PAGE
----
Have you ever seen or purchased a Japanese pressed vinyl record? If not, you may be missing out. Japanese pressed vinyl has obtained considerable interest over the years with a number of interesting facts that you may have never heard about. Face Records is an expert when it comes to Japanese pressings. We’re pleased to share with you the wonders of Japanese vinyl records.
Why is Japanese pressing so special?
Vintage Japanese pressings have gained a passionate following from audiophiles around the world. Despite being reissues rather than a 1st press, Japanese pressings are in great demand mainly due to their highly coveted OBI strip and their sound. They’ve earned a reputation for their great conditions. Collectors even try to find the mysterious Red Vinyl, also known as “Everclean” vinyl manufactured by Toshiba in the 1960-70s.
But what exactly is an OBI strip? Why are audiophiles and record collectors obsessed with the sound of Japanese vinyl?
1. The OBI Strip
People who are unfamiliar with Japanese culture may have no idea what it is. The majority of vintage Japanese pressings have a unique strip of paper wrapped around the sleeve called OBI (pronounced oh-bee) in Japanese, meaning sash, derived from the belts worn in traditional Japanese clothing.
An OBI is an advertisement for the album, containing information of the particular release with the name of the musician, album title, release date, price, and more. Usually placed on the left side of the record cover, they come in different shapes and sizes. As Japanese labels did not want to change the original album artwork but still inform the Japanese public about the record in their native language, the OBI strip became the perfect solution. The OBI strip is not only used for vinyl records, but for Japanese products such as CDs, DVDs and books.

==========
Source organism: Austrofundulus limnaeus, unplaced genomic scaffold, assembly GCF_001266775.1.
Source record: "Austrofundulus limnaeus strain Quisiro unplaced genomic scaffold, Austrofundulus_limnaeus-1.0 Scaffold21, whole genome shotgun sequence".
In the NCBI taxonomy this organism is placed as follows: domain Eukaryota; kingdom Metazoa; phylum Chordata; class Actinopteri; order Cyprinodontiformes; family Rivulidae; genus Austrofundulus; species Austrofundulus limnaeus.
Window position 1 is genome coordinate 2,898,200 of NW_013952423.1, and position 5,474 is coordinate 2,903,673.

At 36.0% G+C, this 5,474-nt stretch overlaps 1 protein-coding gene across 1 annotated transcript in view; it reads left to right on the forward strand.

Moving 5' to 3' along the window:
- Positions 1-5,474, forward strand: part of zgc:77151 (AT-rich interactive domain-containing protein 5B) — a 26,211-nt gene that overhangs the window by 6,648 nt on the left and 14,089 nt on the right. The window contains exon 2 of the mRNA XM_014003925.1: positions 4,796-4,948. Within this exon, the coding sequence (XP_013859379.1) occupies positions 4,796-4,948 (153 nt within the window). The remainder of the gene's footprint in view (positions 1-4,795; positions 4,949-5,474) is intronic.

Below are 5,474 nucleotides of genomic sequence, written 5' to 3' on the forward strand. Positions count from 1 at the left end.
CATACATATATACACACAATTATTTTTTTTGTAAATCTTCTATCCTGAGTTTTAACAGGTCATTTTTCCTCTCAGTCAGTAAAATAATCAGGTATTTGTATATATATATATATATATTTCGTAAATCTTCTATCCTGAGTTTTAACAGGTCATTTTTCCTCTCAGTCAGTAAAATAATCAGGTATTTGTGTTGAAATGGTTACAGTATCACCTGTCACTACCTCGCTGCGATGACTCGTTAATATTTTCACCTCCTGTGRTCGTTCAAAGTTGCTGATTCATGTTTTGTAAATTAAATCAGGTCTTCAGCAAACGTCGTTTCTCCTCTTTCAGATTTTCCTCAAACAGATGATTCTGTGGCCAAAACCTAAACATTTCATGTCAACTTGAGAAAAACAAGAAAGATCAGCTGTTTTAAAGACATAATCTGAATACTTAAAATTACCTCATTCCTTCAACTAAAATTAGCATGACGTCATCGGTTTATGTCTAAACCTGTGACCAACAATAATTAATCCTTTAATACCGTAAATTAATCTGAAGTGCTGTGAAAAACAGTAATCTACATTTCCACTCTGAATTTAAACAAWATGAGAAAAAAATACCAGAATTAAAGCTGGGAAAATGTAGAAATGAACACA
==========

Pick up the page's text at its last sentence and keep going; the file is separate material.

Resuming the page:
The OBI Strip has now become a collectors item, being solely present in Japanese pressings. Nowadays, A Japanese pressed vinyl with the OBI intact is much more valuable than the same record without its OBI strip.
Back in the day, Japanese buyers threw their OBI’s away or had little care of its condition, eventually being torn apart from the cover.
2. Better sound quality than original pressings
When record collectors and audiophiles talk about Japanese pressings, they are often acclaimed as the best sounding vinyl in the world. This mainly comes down to their quality control and use of pure virgin vinyl.
Better Quality Control
As stereo audio equipment became mainstream in Japan during the 1960s, record companies cared tremendously about overall sound quality. Japanese pressed records had better quality control compared to Western manufacturers. Japanese vinyl pressing plants tended to press records in smaller batches, meaning better sound quality. The science is that every time a record is stamped, the sound quality is slightly degraded. Japanese labels essentially believed that “less is more”, producing a few hundred pressings that sounded great compared to thousands of pressings that sounded mediocre.
Pure Virgin Vinyl
While western manufacturers tended to use recycled vinyl material, Japanese pressed records were made using pure virgin vinyl. This meant that Japanese records had less surface noise and a more appealing, higher sound quality.